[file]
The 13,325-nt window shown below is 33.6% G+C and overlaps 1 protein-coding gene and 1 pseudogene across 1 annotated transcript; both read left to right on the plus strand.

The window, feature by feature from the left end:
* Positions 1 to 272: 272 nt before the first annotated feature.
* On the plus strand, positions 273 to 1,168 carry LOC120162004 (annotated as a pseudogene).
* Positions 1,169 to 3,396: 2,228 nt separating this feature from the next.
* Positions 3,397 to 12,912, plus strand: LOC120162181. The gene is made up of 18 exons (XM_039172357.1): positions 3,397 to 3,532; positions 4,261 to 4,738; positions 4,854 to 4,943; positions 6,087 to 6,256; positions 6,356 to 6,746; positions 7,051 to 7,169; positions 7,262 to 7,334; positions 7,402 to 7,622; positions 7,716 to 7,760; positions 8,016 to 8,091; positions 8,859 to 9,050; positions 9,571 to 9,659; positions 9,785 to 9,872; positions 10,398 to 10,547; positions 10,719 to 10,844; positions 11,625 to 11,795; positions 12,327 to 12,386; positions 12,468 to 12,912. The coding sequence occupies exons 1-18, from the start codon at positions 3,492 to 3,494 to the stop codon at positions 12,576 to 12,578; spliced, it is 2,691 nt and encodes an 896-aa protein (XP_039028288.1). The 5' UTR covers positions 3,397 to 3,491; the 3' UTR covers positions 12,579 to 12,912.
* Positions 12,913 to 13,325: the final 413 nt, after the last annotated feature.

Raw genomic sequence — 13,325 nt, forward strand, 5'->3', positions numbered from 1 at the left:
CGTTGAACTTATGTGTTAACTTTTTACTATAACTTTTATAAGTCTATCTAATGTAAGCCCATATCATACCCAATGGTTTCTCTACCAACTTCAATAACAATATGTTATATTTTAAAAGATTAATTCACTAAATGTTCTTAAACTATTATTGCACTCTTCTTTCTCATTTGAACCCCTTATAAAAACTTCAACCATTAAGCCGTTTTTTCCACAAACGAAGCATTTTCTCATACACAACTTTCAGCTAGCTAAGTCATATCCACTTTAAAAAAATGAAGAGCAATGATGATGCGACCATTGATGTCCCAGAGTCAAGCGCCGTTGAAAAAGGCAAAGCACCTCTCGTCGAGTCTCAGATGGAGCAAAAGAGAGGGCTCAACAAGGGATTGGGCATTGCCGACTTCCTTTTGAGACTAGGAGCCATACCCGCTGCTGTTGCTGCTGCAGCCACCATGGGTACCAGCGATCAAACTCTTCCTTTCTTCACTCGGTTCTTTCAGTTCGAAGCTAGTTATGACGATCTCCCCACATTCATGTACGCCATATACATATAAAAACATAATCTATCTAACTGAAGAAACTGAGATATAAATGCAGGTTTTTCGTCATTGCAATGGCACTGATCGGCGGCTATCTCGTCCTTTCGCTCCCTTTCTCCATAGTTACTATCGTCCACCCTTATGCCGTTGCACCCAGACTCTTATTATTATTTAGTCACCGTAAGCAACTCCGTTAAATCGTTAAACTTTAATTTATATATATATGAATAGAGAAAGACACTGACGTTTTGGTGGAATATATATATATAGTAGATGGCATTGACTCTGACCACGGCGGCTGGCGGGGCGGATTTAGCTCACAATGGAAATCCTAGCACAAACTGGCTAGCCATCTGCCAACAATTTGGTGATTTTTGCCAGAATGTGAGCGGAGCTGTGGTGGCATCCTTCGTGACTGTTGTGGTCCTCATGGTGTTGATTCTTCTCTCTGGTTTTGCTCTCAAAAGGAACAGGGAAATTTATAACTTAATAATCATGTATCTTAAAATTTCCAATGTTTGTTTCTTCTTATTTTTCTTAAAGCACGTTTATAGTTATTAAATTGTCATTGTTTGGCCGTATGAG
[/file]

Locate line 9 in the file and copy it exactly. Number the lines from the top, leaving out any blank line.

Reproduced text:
CGTTGAACTTATGTGTTAACTTTTTACTATAACTTTTATAAGTCTATCTAATGTAAGCCCATATCATACCCAATGGTTTCTCTACCAACTTCAATAACAATATGTTATATTTTAAAAGATTAATTCACTAAATGTTCTTAAACTATTATTGCACTCTTCTTTCTCATTTGAACCCCTTATAAAAACTTCAACCATTAAGCCGTTTTTTCCACAAACGAAGCATTTTCTCATACACAACTTTCAGCTAGCTAAGTCATATCCACTTTAAAAAAATGAAGAGCAATGATGATGCGACCATTGATGTCCCAGAGTCAAGCGCCGTTGAAAAAGGCAAAGCACCTCTCGTCGAGTCTCAGATGGAGCAAAAGAGAGGGCTCAACAAGGGATTGGGCATTGCCGACTTCCTTTTGAGACTAGGAGCCATACCCGCTGCTGTTGCTGCTGCAGCCACCATGGGTACCAGCGATCAAACTCTTCCTTTCTTCACTCGGTTCTTTCAGTTCGAAGCTAGTTATGACGATCTCCCCACATTCATGTACGCCATATACATATAAAAACATAATCTATCTAACTGAAGAAACTGAGATATAAATGCAGGTTTTTCGTCATTGCAATGGCACTGATCGGCGGCTATCTCGTCCTTTCGCTCCCTTTCTCCATAGTTACTATCGTCCACCCTTATGCCGTTGCACCCAGACTCTTATTATTATTTAGTCACCGTAAGCAACTCCGTTAAATCGTTAAACTTTAATTTATATATATATGAATAGAGAAAGACACTGACGTTTTGGTGGAATATATATATATAGTAGATGGCATTGACTCTGACCACGGCGGCTGGCGGGGCGGATTTAGCTCACAATGGAAATCCTAGCACAAACTGGCTAGCCATCTGCCAACAATTTGGTGATTTTTGCCAGAATGTGAGCGGAGCTGTGGTGGCATCCTTCGTGACTGTTGTGGTCCTCATGGTGTTGATTCTTCTCTCTGGTTTTGCTCTCAAAAGGAACAGGGAAATTTATAACTTAATAATCATGTATCTTAAAATTTCCAATGTTTGTTTCTTCTTATTTTTCTTAAAGCACGTTTATAGTTATTAAATTGTCATTGTTTGGCCGTATGAG